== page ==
Glover shows Tasmanians. They were not there in 1832, for in 1828-30 they were shot or rounded up by bounty hunters like Glover's neighbour John Batman. Glover knew this. He captioned his [painting] Batman's Lookout, Ben Lomond (1835) 'on account of Mr Batman frequenting this spot to entrap the Natives'. Yet he depicts not only their presence, but their absence. His Mills' Plains foreground shows young gums, wattles and casuarinas which all regenerate quickly after fire. They are young because Tasmanians burnt the old; they are there because Tasmanian burning was stopped. They are the first generation for decades not to get burnt, so their height measures the end of Tasmanian dominion.
Ironically the lack of burning also meant that some flora and fauna went extinct. The burning encouraged particular growth, or created ecological niches that were needed by certain animals. The end of burning led, for instance, "to the extinction or decline of over a third of small desert animals species."

The recent extreme bushfires in Australia have reawakened debate about how a return to regular backburning could help prevent future catastrophic fires. Gammage certainly provides ample evidence that this is true. But he also makes it clear that it wouldn't be easy. The Aboriginal people had thousands of years of experience and even sympathetic attempts to recreate this have failed: "They knew which fire regime worked" he writes. That said, the effects could be dramatic. As Gammage explains, Aboriginal people rarely had to deal with enormous fires because they rarely happened - because "people had to prevent it, or die". Gammage recounts a story from the 1870s:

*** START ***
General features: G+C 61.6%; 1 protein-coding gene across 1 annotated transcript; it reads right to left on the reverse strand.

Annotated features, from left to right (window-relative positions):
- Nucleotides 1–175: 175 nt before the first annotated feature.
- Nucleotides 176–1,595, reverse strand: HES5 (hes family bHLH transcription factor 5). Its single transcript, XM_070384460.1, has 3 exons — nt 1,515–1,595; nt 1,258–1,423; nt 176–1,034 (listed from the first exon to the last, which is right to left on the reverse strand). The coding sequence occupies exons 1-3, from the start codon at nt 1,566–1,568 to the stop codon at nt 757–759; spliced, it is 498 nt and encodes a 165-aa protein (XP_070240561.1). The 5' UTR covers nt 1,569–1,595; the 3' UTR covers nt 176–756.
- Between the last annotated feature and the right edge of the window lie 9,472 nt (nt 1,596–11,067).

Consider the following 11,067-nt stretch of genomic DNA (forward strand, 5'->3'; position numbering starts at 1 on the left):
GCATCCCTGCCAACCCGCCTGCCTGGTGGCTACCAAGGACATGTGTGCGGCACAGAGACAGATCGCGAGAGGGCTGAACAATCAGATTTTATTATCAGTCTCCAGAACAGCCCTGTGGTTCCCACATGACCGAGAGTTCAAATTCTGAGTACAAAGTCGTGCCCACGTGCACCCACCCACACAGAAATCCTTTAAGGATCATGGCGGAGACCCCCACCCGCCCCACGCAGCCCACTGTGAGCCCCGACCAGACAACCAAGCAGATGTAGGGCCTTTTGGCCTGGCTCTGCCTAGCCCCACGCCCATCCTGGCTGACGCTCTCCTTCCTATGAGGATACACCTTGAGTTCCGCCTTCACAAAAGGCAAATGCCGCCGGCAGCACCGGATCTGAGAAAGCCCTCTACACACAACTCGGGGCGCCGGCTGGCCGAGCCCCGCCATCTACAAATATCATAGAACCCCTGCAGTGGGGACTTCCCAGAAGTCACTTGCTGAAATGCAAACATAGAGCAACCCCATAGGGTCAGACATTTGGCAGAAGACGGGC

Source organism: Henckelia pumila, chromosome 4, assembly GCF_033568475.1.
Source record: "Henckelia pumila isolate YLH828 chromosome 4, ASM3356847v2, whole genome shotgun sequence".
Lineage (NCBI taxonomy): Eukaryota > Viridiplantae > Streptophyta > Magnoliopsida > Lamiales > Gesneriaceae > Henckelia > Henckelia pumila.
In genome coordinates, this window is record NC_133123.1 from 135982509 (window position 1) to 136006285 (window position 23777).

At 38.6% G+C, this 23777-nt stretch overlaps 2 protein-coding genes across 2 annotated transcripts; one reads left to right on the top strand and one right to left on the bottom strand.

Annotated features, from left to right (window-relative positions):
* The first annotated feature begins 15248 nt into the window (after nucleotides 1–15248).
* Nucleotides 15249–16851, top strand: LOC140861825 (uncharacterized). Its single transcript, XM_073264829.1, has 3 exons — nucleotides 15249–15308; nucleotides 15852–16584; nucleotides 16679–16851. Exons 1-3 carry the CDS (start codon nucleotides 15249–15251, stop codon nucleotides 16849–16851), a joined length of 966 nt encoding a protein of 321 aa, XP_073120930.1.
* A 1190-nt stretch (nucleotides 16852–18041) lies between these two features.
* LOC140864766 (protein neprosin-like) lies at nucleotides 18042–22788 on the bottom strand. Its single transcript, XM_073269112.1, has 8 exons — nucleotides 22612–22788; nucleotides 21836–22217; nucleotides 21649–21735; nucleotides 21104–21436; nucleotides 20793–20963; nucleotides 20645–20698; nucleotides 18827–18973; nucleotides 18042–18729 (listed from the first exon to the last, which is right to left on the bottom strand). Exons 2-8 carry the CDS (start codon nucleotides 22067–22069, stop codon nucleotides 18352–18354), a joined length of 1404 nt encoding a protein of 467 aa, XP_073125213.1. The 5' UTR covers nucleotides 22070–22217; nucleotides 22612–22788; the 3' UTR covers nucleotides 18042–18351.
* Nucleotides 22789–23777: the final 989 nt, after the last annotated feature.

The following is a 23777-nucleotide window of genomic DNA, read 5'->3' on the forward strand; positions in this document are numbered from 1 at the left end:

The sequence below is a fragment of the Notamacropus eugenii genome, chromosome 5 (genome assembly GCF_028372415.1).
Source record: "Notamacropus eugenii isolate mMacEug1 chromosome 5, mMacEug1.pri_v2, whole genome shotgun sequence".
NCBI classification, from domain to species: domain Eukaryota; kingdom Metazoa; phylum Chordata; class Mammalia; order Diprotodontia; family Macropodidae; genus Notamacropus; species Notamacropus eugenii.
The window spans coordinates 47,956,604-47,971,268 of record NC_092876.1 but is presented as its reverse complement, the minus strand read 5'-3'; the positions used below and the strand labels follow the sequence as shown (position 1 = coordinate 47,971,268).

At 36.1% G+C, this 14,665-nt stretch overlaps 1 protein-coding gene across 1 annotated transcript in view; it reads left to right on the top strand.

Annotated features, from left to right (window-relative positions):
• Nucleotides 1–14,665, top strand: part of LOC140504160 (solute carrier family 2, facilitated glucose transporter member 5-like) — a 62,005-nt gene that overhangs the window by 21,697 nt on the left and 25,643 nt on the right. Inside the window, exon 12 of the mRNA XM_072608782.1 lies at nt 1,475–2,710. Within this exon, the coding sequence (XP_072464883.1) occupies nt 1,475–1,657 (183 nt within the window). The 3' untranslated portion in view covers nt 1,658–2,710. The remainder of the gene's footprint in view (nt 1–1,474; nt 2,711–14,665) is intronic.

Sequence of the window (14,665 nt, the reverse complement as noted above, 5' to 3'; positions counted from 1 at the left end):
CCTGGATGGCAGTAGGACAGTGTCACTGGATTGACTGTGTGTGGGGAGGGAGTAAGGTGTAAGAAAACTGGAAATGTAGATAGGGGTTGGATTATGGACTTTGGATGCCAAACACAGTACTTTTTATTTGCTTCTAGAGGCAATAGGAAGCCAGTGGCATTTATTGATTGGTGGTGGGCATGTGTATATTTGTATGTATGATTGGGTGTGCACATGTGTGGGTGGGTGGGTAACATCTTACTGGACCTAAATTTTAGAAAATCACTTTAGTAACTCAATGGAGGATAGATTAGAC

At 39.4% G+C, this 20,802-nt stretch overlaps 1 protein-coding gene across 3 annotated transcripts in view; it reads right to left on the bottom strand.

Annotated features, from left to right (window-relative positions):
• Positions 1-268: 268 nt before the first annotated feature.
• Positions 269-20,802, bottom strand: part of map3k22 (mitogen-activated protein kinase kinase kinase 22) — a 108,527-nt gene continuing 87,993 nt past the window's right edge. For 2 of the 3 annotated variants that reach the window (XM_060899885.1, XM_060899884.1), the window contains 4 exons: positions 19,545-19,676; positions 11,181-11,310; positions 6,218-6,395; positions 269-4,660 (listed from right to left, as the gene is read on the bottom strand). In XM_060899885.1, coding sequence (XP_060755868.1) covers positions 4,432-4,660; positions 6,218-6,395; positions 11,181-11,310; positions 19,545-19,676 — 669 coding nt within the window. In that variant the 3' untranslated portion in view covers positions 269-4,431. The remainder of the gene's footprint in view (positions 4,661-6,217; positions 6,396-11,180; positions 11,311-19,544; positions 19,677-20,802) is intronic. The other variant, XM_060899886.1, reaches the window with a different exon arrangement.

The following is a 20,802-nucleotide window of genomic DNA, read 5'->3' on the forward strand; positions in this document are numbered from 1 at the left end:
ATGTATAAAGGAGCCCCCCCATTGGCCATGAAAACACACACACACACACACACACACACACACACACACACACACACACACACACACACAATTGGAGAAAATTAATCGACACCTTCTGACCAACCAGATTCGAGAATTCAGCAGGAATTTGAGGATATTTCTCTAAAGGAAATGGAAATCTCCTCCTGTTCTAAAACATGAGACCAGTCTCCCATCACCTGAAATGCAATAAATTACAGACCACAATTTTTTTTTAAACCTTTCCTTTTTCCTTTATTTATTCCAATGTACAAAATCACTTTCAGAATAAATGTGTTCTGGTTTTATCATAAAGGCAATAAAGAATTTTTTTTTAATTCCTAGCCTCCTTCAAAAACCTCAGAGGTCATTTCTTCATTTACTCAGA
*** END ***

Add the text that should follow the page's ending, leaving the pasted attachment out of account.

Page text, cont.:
When a fire menaced the station while its men were away, an [Aboriginal] elder studied the flames, then organised women and children to light spot fires in five staggered rows across the advancing front. This broke up the fire and it was put out."
But these skills with fire arose from long experience and a particular understanding of the natural ecology. I don't have space to cover Gammage's explanation of Aboriginal understanding of their relationship to history and space. But the "Law" he describes is an obligation on everyone to manage and protect the land as it was and is.
All must care for the and and its creatures, all must be regenerated by care and ceremony, no soul must be extinguished, no totem put at risk, no habitat too much reduced. That mandate, not the theology, made land care purposeful, universal and predictable. This is true of very part, even what might seem untouched wilderness, and even where ecologists today can't see why. The parks and puzzles Europeans saw in 1788 were no accident.